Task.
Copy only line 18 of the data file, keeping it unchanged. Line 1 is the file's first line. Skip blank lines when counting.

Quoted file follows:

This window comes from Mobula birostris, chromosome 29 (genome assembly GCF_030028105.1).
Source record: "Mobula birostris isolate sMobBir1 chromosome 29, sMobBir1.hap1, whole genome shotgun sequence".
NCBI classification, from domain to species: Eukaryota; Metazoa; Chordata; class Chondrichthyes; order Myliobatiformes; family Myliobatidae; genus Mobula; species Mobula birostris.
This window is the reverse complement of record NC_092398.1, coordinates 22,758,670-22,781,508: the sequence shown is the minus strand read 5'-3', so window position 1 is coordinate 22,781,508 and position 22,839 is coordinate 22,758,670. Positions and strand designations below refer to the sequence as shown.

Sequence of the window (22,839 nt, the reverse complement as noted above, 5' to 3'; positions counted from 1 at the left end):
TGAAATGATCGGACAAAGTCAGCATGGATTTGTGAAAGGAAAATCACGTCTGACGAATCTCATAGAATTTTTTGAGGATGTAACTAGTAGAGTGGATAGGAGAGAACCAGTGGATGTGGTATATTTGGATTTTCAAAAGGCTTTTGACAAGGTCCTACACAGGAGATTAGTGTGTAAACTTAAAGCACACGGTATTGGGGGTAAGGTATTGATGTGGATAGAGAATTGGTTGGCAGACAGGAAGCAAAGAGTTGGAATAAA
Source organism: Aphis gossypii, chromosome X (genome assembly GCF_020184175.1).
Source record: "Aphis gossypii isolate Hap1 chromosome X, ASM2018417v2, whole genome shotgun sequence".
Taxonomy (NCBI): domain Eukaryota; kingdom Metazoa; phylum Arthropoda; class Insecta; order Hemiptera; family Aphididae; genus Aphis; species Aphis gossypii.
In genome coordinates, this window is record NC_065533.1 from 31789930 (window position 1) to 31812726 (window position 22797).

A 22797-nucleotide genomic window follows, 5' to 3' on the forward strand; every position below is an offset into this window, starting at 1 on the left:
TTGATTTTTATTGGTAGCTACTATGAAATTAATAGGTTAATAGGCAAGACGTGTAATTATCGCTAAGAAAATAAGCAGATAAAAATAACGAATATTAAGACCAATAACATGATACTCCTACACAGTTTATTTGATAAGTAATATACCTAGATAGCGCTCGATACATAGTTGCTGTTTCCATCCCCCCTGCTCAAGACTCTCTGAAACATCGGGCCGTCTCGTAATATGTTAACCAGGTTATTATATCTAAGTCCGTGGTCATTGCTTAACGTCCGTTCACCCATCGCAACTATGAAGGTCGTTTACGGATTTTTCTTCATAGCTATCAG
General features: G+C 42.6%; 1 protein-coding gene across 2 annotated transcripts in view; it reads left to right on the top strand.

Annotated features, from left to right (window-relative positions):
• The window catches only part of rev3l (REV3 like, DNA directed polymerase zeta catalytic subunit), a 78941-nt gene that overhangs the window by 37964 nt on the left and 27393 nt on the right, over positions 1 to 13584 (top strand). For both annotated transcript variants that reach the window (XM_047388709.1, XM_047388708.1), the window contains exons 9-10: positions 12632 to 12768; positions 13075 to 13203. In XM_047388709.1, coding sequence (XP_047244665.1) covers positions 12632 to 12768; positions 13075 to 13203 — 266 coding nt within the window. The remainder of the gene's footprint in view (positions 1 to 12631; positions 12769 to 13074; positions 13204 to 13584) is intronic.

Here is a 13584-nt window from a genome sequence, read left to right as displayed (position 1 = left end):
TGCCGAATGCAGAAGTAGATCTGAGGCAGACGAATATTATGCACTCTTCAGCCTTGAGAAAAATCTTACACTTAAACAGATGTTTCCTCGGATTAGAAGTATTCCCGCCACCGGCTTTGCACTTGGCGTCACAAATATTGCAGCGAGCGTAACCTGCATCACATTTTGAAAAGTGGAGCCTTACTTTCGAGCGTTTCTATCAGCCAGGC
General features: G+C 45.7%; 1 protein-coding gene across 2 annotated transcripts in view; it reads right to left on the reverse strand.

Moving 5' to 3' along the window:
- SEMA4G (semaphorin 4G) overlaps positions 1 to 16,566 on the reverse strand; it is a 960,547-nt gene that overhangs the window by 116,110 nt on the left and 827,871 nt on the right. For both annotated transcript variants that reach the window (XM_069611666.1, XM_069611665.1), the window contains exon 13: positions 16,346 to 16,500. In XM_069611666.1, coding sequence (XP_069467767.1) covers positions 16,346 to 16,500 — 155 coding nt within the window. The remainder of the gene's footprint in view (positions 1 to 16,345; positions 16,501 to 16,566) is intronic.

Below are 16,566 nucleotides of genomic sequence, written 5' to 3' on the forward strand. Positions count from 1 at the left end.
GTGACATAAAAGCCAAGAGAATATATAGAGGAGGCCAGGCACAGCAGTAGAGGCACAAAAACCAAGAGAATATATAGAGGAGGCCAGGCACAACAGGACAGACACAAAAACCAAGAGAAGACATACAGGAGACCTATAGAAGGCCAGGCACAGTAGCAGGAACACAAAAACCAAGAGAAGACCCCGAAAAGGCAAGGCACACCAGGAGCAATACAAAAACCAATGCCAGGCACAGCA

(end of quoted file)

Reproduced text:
General features: G+C 45.7%; 1 protein-coding gene across 2 annotated transcripts in view; it reads right to left on the reverse strand.